What if every patient in every hospital and clinic across the country had documented daily goals for what they wanted to get from their care? A few weeks ago, I had the pleasure of interviewing a patient — Jamie — who had been in and out of the hospital over the last decade with various health problems. After talking about her care, our conversation turned to her job. Jamie is a school teacher, and each year she gets 20 new students. I asked if the students were mostly alike, and she said, "No. They're all very different." So I asked how she taught them, given the differences. Jamie explained that she has a simple, but successful, formula:

  1. Huddle with all the students' prior teachers and map out a history from their point of view.
  2. Meet with the family to understand the home context.
  3. Meet with the student and set goals for the year, month by month.

These three simple but essential steps, if translated to health care, are exactly what we mean by patient- and family-centered care. Many organizations are starting to implement processes like Jamie's, but not enough. Another recent experience exemplifies the problem.

A family member of mine was a patient at a hospital here in Boston. As his condition worsened, his care team grew, which resulted in decreased coordination and clarity of communication. One doctor told him to take as much pain medication as he needed; another warned him not to take too much. One doctor advised him to walk around a lot; another recommended rest. There were conflicting interpretations of test results, conflicting recommendations about colostomy, and throughout it all, a total absence of post-discharge planning.

We know that care coordination improves outcomes and patient satisfaction, and can reduce costs by shortening length of stay and avoiding complications. I'm encouraged that more and more organizations are following the lead of places like ThedaCare and Gundersen Lutheran in Wisconsin, both of which have used robust care coordination models for years. But for organizations still struggling with this essential aspect of patient-centered care, I have a suggestion: A whiteboard next to every patient bed. On that whiteboard, write daily (and longer-term) goals with the patient. Develop these goals during multidisciplinary rounds with the care team and the patient or family member.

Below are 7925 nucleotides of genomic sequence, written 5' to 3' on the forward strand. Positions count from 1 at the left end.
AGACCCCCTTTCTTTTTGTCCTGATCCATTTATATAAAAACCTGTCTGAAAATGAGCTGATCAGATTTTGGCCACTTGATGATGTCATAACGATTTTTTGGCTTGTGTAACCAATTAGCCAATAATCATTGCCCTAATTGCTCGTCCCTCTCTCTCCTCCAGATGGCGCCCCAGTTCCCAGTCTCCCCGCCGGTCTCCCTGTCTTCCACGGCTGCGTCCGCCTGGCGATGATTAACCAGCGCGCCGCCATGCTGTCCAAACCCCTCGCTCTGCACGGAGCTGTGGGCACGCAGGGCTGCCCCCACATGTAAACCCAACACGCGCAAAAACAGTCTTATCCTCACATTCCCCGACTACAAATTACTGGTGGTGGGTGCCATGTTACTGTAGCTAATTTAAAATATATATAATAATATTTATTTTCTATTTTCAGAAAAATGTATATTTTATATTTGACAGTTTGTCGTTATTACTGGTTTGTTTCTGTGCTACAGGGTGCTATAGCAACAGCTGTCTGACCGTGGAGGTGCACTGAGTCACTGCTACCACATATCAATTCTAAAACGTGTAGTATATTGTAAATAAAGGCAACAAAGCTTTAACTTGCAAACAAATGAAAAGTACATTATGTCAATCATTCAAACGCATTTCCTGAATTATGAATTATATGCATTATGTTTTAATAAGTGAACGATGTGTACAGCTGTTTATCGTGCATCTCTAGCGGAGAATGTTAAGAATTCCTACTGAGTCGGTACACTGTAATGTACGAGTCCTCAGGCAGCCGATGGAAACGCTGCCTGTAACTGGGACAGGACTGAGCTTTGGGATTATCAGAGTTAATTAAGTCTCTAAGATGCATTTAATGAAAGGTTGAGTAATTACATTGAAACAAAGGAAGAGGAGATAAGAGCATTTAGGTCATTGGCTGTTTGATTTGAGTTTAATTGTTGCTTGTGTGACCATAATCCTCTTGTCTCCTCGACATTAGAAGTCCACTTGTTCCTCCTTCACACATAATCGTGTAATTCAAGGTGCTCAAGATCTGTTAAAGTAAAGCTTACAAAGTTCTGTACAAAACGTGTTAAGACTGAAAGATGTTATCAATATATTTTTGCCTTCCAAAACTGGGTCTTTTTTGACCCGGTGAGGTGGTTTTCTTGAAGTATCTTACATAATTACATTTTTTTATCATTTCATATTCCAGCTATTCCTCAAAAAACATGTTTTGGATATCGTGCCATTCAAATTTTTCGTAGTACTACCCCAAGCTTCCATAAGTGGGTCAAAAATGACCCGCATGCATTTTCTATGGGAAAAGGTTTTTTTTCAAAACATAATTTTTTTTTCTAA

The whiteboards should include clinical goals, like lowering BP, and patient-directed goals like the one I heard from my colleague in Saskatchewan, Dr. Susan Shaw. Her patient's daughter excitedly greeted her one day, showing her a piece of paper on which the mother had written, "My goals: 1) heal this broken body; 2) cut grass." The patient simply wanted to be healthy enough to mow her lawn. Dr. Shaw noted the inspirational power this wish had on her and her team, and the clear direction it gave them about how to plan the patient's care.

Every patient should have the opportunity to set, understand and strive for clinical and personal goals. Every clinician should develop these goals by asking the question my colleague Susan Edgman-Levitan proposed: not "What's the matter?" but "What matters to you?"

Maureen Bisognano is president and CEO of the Institute for Healthcare Improvement. She is the recipient of the 2012 TRUST Award from the Health Research & Educational Trust. She can be reached atinfo@ihi.org.

 


 

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